Sunday, October 20, 2019

Almost, But Not Quite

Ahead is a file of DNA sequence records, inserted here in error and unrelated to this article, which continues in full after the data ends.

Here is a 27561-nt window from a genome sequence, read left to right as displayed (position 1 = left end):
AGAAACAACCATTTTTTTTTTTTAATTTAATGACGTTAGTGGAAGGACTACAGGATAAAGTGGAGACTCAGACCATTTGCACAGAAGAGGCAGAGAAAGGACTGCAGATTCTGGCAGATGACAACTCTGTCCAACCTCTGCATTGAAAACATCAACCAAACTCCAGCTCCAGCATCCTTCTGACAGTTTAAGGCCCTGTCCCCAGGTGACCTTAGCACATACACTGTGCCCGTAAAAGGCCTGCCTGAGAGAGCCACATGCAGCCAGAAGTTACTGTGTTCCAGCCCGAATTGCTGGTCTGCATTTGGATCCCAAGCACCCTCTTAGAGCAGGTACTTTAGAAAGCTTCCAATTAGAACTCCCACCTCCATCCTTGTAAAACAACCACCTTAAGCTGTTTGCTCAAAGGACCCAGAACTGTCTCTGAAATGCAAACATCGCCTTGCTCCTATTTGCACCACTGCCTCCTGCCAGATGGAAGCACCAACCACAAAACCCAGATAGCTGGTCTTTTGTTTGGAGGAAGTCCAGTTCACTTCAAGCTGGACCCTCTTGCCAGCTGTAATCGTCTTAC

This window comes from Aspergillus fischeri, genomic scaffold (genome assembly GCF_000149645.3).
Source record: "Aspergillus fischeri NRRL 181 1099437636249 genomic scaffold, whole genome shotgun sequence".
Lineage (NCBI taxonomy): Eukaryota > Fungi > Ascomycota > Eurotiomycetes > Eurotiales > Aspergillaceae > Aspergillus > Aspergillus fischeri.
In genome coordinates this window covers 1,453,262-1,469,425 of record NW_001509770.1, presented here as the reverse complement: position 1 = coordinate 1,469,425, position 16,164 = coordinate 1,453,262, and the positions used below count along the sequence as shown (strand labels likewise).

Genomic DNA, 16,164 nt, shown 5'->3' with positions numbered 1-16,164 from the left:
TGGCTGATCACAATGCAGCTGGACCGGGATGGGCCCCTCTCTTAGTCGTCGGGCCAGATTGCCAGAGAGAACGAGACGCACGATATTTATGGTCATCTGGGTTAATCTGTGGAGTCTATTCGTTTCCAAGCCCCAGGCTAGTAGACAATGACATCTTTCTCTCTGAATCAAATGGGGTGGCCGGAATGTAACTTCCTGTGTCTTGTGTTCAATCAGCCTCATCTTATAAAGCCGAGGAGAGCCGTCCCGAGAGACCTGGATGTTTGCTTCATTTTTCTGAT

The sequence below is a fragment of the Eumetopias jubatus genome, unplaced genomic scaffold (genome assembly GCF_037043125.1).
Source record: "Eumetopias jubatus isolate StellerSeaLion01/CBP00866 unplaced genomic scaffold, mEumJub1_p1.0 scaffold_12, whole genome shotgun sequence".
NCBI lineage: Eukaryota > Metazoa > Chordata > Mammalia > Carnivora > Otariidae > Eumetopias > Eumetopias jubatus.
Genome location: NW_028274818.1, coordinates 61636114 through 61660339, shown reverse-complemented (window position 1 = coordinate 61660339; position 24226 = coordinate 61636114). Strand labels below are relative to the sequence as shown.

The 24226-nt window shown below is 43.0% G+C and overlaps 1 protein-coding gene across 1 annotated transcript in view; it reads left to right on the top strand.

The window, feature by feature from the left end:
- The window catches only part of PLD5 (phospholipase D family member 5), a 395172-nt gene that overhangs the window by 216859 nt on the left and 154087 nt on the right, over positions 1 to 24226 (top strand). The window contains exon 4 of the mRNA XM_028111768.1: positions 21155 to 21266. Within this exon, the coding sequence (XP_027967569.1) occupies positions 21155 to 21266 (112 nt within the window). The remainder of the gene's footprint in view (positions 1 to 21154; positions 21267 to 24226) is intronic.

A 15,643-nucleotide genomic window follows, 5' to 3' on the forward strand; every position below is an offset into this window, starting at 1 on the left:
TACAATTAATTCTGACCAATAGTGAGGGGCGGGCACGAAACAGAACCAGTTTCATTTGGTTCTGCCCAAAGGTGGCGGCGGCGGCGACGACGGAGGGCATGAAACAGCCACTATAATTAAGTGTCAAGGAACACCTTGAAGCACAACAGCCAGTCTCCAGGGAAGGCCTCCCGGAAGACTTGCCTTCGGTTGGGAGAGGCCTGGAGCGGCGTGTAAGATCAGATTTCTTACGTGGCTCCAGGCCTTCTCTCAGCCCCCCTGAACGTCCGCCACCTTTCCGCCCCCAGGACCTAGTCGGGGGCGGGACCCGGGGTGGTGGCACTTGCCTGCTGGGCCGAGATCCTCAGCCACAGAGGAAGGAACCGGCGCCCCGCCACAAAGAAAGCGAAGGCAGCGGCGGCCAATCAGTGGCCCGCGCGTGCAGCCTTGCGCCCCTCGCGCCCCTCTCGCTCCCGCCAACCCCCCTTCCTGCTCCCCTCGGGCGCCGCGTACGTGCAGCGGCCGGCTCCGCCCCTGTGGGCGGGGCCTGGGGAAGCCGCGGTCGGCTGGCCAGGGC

Almost, But Not Quite One of the most popular features on this site has been the list of false friends, those words that look the same or almost the same as English words but have different meanings. However, such words arent the only dangerous ones for those who believe (usually correctly) that knowing English gives them a head start on Spanish vocabulary. For there also are a number of words that might be called fickle friends, words that are roughly synonymous with English words but have a different connotation, or that are synonymous some of the time but not always. These words can be confusing to anyone with a knowledge of English who is speaking Spanish as a second language. (Although technically not accurate, false friends are often referred to as false cognates. Presumably, that would make fickle friends known as partial cognates.) To take an extreme example of a fickle friend, one so extreme it is on the list of false friends, look at molestar, which is related to the English verb to molest. In English, the verb can mean to bother, which is its Spanish meaning, as in the sentence they continued on their journey unmolested. But far more often, almost always, the English word has a sexual connotation that is absent in Spanish. Many of the words on the following list are something like that, in that they have a meaning similar to an English one but often mean something different. Translating them as the English cognates may make sense some of the time but frequently it wont. Accià ³n: It is usually synonymous with action in its various meanings. But to a stock broker it can also mean a share, and to an artist it can be posture or pose. Adecuado: This word can mean adequate in the sense of being appropriate. But adequate can have a negative connotation that adecuado doesnt. Its usually better to translade adecuado as suitable or fitting. Admirar: It can mean to admire. But it frequently means to surprise or to astonish. Afeccià ³n: Once in a while, this word does refer to a fondness toward somebody or something. But far more commonly it refers to a disease or some other sort of medical condition. Better words for affection are another cognate, afecto, and a separate word, carià ±o. Agonà ­a: Nobody wants to be in agony, but the Spanish agonà ­a is much worse, usually suggesting that someone is in the final stages of death. Americano: The understanding of this word varies from place to place. If youre from the United States, its safest to say soy de los Estados Unidos. Aparente: It can mean the same as the English apparent. However, the Spanish usually carries a strong implication that things arent what they appear to be. Thus, aparentemente fue a la tienda would usually be understood not as he apparently went to the store but as it appeared like he had gone to the store but he didnt. Aplicar: Yes, this word does mean apply, as in applying an ointment or a theory. But if youre applying for a job, use solicitar (although there is some regional usage of aplicar). Similarly, an application for a job or something else you would apply for is a solicitud. Apologà ­a: The Spanish word doesnt have anything to do with saying youre sorry. But it is synonymous with the English word apology only when it means a defense, as in a defense of the faith. An apology in the usual sense of the word is excusa or disculpa. Arena: In sports, arena can refer to an arena. But it is more commonly used as the word for sand. Argumento: This word and its verb form, argumenta r, refer to the type of argument a lawyer might make. It can also refer to the theme of a book, play or similar work. On the other hand, a quarrel could be a discusià ³n or disputa. Balance, balanceo, balancear: Although these words can sometimes be translated as balance, they most often refer to a swinging or oscillation. Words with meanings more closely related to the English balance include balanza, equilibrio, saldo, equilibrar, contrapesar  and saldar. Cndido: Although this word can mean frank, it more often means naively innocent. Colegio: The Spanish word can refer to almost any school, not just ones that provide university-level classes. Collar: This word is used when referring to the collar a pet (such as a dog) might wear, and it also can refer to a ringlike mechanical item known as a collar. But the collar of a shirt, jacket or similar type of apparel is a cuello (the word for neck). Collar can also refer to a necklace or similar item worn around the neck. Conducir: It can mean to conduct or (in the reflexive form conducirse) to conduct oneself. But it more often means to drive or to transport. For that reason, a conductor on a train (or other veh icle) is the person in the driving seat, not someone who handles tickets. Confidencia: Its meaning is related to the English meaning of confidence as a secret. If youre referring to trust in someone, confianza would be more appropriate. Criatura: Most commonly it means creature or being, including humans. But it is also commonly used to refer to babies and even to fetuses. Debate: This word often does refer to a debate, particularly one in a legislative body. But it also frequently refers to a discussion, one that doesnt have to include opposing viewpoints. Defraudar: This verb doesnt have to imply wrongdoing. Although it can mean to defraud, it more often means to disappoint. Demandar: As a legal term only, demandar and the noun form, la demanda, are similar to the English demand. But to demand something in a less formal situation, use exigir or exigencia. Direccià ³n: It usually means direction in most of the ways it is used in English. But it is also the most common way of referring to a postal or email address. Discusià ³n: The Spanish word often ca rries the connotation that a discussion has become heated. Alternatives include conversacià ³n and debate (which doesnt have to refer to a formal debate). En efecto: This phrase can mean in effect. But it also can mean in fact, not quite the same thing. Estupor: In medical usage, this word refers to a stupor. But in everyday meaning it refers to a state of amazement or astonishment. Usually the context will make clear what meaning is meant. Etiqueta: It can refer to etiquette and the requirements of formality. However, it also frequently means tag or label. The verb form, etiquetar, means to label. Excitado: This adjective can be synonymous with excited, but a closer equivalent is aroused - which doesnt necessarily have to do with sexual overtones but usually does. Better translations of excited include emocionado and agitado. Experimentar: This is what scientists and other people do when theyre trying something out. However, the word also often means to suffer or to experience. Familiar: In Spanish, the adjective is more closely connected with the meaning of family than in English. Often a better word to use for something youre fami liar with is conocido (known) or comà ºn (common). Habitual: The word often does mean habitual and it is a common translation for the English word. But it can refer to something that is normal, typical or customary. Hindà º: Hindà º can refer to a Hindu, but it can also refer to someone from India regardless of the persons religion. Someone from India can also be called an indio, a word also used to refer to indigenous people of North and South America. An American Indian is also often called an indà ­gena (a word both masculine and feminine). Historia: This word is obviously related to the English word history, but it is also similar to story. It can mean either one. Honesto: It can mean honest. But honesto and its negative form, deshonesto, more often have sexual overtones, meaning chaste and lewd or slutty, respectively. Better words for honest are honrado and sincero. Intentar: Like the English cognate, it can mean to plan or want to do something. But it also is frequently used to indicate more than a mental state, referring to an actual attempt. It thus is often a good translation for to try. Intoxicado, intoxicar: These words refer to almost any kind of poisoning. To refer specifically to the symptoms of alcohol poisoning, use borracho or any number of slang terms. Introducir: This verb can be translated as, among other things, to introduce in the sense of to bring in, to begin, to put or to place. For example, se introduce la ley en 1998, the law was introduced (put in effect) in 1998. But its not the verb to use to introduce someone. For that purpose, use presentar. Marcar: While it usually means to mark in some way, it also can mean to dial a telephone, to score in a game, and to notice. Marca is most often brand (with origins similar to the English trademark), while marco can be a window frame or picture frame. Miserà ­a: In Spanish, the word more often carries the connotation of extreme poverty than does the English misery. Notorio: Like the English notorious, it means well-known, but in Spanish it usually doesnt have the negative connotation. Opaco: It can mean opaque, but it can also mean dark or gloomy. Oracià ³n: Like the English oration, an oracià ³n can refer to a speech. But it also can refer to a prayer or a sentence (in the grammatical sense). Oscuro: It can mean obscure, but it more often means dark. Parientes: All of ones relatives are parientes in Spanish, not just parents. To refer to parents specifically, use padres. Peticià ³n: In English, petition as a noun most often means a list of names or a legal demand of some sort. Peticià ³n (among other words) can be used as a Spanish translation in such cases, but most often peticià ³n refers to almost any kind of request. Pimienta, pimiento: Although the English words pimento and pimiento come from the Spanish words pimienta and pimiento, they arent all interchangeable. Depending on region and speaker, the English terms can refer to allspice (malageta in Spanish) or a type of sweet garden pepper known as pimiento morrà ³n. Standing alone, both pimiento and pimienta are general words meaning pepper. More specifically, pimienta usually refers to a black or white pepper, while pimiento refers to a red or green pepper. Unless the context is clear, Spanish usually uses these words as part of a phrase such as pimiento de Padrà ³na (a type of small green pepper) or pimienta negra (black pepper). Preservativo: You might find yourself embarrassed if you go to a store and ask for one of these, because you could end up with a condom (sometimes referred to as a condà ³n in Spanish). If you want a preservative, ask for a conservante (although the word preservativo is also used at times). Probar: It can mean to probe or to test. But it is frequently used to mean to taste or to try on clothes. Profundo: It can have some of the meanings of the English profound. But it more often means deep. Propaganda: The Spanish word can have the negative implications of the English word, but it often doesnt, simply meaning advertising. Punto: Point often works as a translation of this word, but it also has a variety of other meanings such as dot, period, a type of stitch, belt hole, cog, opportunity, and taxi stand. Real, realismo: Real and realism are the obvious meanings, but these words also can mean royal and regalism. Similarly, a realista can be either a realist or a royalist. Fortunately, realidad is reality; to say royalty, use realeza.Relativo: As an adjective, relativo and relative are often synonymous. But there is no Spanish noun relativo corresponding to the English relative when it refers to a family member. In that case, use pariente.Rentar: In some areas of Latin America, rentar can indeed mean to rent. But it also has a more common meaning, to yield a profit. Similarly, the most common meaning of rentable is profitable.Rodeo: In the right context, it can mean rodeo, although there are differences between the typical rodeos of the United States and of Mexico. But it can also mean an encirclement, a stockyard, or an indirect path. Figuratively, it also can mean an evasive reply, a beating around the bush.Rumor: When used in a figurative sense, it indeed does mean rumor. But it als o often means a low, soft sound of voices, commonly translated as murmurring, or any soft, vague sound, such as the gurgling of a creek. Soportar: Although it can be translated as to support in some usages, it often is better translated as to tolerate or to endure. Some of the verbs that are better used to mean to support include sostener or aguantar in the sense of supporting weight, and apoyar or ayudar in the sense of supporting a friend.Suburbio: Both suburbs and suburbios can refer to areas outside a city proper, but in Spanish the word usually has a negative connotation, referring to slums. A more neutral word to refer to suburbs is las afueras.Tà ­pico: This word usually does mean typical, but it doesnt have the negative connotation that the English word often has. Also, tà ­pico often means something along the lines of traditional or having the characteristics of the local area. Thus if you see a restaurant offering comidas tà ­picas, expect food that is characteristic for the region, not merely typical food.Tortilla: In Spanish, the word can refer not only to a tortilla but also to an omelet.Último: Alt hough something that is the best can be referred to as lo à ºltimo, the word more commonly means last or most recent. Vicioso: Although this word is sometimes translated as vicious, it more often means depraved or simply faulty.Violar, violador: These words and words related to them have a sexual connotation more often than they do in English. While in English a violator may simply be someone who drives too fast, in Spanish a violador is a rapist.